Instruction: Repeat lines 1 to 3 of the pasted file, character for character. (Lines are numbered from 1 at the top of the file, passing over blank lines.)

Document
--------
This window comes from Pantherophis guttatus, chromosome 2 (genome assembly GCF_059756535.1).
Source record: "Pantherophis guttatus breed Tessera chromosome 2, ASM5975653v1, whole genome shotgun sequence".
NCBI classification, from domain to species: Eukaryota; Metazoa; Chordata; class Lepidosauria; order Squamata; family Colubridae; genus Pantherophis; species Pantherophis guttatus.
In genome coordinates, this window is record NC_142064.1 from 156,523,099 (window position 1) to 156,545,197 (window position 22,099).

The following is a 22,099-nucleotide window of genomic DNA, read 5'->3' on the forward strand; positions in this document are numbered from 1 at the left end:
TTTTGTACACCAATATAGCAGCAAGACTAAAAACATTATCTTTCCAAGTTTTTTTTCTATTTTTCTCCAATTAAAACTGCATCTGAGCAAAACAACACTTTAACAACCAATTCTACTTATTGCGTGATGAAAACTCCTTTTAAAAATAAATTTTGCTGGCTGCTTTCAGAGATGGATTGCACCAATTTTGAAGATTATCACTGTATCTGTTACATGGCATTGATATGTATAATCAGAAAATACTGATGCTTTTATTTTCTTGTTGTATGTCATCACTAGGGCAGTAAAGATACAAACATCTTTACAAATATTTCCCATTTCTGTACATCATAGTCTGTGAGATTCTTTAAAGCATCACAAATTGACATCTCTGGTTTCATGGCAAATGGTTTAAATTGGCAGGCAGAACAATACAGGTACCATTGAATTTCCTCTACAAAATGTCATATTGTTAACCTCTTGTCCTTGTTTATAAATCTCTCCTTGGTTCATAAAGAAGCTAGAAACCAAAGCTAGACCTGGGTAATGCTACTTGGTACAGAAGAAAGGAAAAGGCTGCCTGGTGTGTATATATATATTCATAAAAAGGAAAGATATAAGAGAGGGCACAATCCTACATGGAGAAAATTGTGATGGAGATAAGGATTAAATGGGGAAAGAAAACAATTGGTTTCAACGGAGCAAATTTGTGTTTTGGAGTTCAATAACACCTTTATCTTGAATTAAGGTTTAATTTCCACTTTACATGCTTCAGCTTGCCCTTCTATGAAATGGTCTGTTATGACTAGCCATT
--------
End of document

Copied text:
This window comes from Pantherophis guttatus, chromosome 2 (genome assembly GCF_059756535.1).
Source record: "Pantherophis guttatus breed Tessera chromosome 2, ASM5975653v1, whole genome shotgun sequence".
NCBI classification, from domain to species: Eukaryota; Metazoa; Chordata; class Lepidosauria; order Squamata; family Colubridae; genus Pantherophis; species Pantherophis guttatus.